WHILE many young people will have anxiously received their A Level results this week there are a whole host of students who have already celebrated the successful completion of their BTEC and vocational qualifications.

At Andover College more than 340 students have completed their BTEC Level 3 course this year with 47 per cent achieving Distinctions and Distinction*, which is the equivalent to A Levels grade A and A*. This represents a 12 per cent improvement on last year.

These exceptional results exceed the percentage of high grades achieved at A level in many sixth form colleges.

The results are evidence of the high standard of teaching at Andover that was endorsed by Ofsted earlier this year, which rated all lessons at the college as ‘Outstanding’ or ‘Good’.

Principal Tim Jackson said: “We are enormously proud of the high standard of results achieved by our BTEC students this year, who we know go on to achieve extremely well at university and in their chosen careers.

“We are determined at Andover to offer choice so whether you are interested in A levels or want to pursue advanced technical skills through the vocational route you are assured of exceptionally high standards.

“We are committed to being an outstanding college and these results prove that we are offering an outstanding experience.”

Most of the BTEC Level 3 students are heading to university, just like their A Level counterparts, but they don’t get the chance to celebrate in the same way as A Level students as they don’t have a specific results day.

When 18 year old Lee Roberts embarked on the Level 3 Health and Social Care course he had aspirations to become a social worker. A fulfilling and successful placement at Icknield School, working with children with severe learning difficulties, has seen Lee shift his career direction slightly. Having finished his course with a triple distinction (equivalent to 3 A grade A Levels), Lee started working at the school in June as a learning support assistant.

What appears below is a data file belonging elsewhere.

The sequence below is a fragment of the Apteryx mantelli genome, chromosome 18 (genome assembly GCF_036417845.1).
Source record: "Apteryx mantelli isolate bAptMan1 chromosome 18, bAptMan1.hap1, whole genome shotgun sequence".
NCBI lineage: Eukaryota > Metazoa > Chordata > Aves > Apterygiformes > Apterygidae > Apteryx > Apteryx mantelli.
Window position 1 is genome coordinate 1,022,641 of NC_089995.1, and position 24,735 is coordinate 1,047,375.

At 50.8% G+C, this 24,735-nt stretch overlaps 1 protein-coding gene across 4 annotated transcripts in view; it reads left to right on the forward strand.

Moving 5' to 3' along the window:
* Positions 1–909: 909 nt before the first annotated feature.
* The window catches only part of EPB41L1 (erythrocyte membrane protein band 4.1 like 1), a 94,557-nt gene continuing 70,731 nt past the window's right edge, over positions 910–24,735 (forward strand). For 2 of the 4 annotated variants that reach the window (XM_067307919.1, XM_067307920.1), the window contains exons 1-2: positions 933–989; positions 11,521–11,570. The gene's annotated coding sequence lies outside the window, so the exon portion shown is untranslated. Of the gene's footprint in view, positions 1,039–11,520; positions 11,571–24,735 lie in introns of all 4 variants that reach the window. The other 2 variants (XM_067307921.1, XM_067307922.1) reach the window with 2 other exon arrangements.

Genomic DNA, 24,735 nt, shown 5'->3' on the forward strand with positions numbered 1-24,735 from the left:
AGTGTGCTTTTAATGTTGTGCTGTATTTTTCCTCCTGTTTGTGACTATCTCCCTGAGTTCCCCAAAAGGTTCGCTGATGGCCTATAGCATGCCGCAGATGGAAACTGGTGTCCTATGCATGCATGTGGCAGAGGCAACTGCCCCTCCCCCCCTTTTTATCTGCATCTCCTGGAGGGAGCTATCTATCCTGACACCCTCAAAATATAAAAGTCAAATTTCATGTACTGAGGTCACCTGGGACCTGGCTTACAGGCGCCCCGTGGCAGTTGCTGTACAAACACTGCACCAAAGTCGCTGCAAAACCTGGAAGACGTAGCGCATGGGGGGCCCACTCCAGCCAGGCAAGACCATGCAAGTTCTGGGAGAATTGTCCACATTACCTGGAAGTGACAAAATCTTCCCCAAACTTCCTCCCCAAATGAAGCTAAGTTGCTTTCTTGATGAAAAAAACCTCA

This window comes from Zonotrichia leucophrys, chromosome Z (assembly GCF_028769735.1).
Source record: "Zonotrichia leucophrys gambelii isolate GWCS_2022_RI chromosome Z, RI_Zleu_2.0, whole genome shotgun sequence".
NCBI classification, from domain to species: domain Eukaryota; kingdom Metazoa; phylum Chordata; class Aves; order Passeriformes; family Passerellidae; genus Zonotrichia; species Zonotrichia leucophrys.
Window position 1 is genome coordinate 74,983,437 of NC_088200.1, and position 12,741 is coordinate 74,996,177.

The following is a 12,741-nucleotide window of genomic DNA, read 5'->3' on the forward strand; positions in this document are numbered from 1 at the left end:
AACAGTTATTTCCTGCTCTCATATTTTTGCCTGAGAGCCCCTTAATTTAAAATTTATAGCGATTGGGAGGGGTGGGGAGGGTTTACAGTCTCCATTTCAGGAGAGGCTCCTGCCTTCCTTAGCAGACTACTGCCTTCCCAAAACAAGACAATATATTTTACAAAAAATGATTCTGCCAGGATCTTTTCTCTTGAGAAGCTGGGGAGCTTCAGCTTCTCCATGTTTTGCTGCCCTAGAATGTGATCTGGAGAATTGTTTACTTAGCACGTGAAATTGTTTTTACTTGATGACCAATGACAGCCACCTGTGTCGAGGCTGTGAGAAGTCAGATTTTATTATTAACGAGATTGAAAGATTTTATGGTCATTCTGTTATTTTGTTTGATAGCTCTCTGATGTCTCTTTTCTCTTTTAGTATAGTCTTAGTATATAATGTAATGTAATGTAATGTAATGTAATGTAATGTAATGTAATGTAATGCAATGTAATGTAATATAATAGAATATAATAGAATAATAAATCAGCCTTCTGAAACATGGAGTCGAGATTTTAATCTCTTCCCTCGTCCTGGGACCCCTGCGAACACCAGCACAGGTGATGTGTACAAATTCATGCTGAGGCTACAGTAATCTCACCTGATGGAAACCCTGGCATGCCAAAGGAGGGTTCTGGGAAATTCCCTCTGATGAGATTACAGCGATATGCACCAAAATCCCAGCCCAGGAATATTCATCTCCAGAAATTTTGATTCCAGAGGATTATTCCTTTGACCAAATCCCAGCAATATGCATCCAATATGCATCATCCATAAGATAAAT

From September 2015 he plans to study part time at the University of East London on a Special Education teaching degree with a view to becoming a Special Educational Needs Primary Teacher.

Lee thoroughly enjoyed his time at college. He said: “The course was challenging and really made you think about the underlying reasons care workers do what they do.

“It taught me to critically analyse theories and gave me the opportunity to work out what I wanted to do when I leave.”

Vocational courses like BTECs offer advanced technical skills combining theory and practical learning valuable for specific careers – particularly in areas such as nursing, teaching, social work, sports coaching and creative design.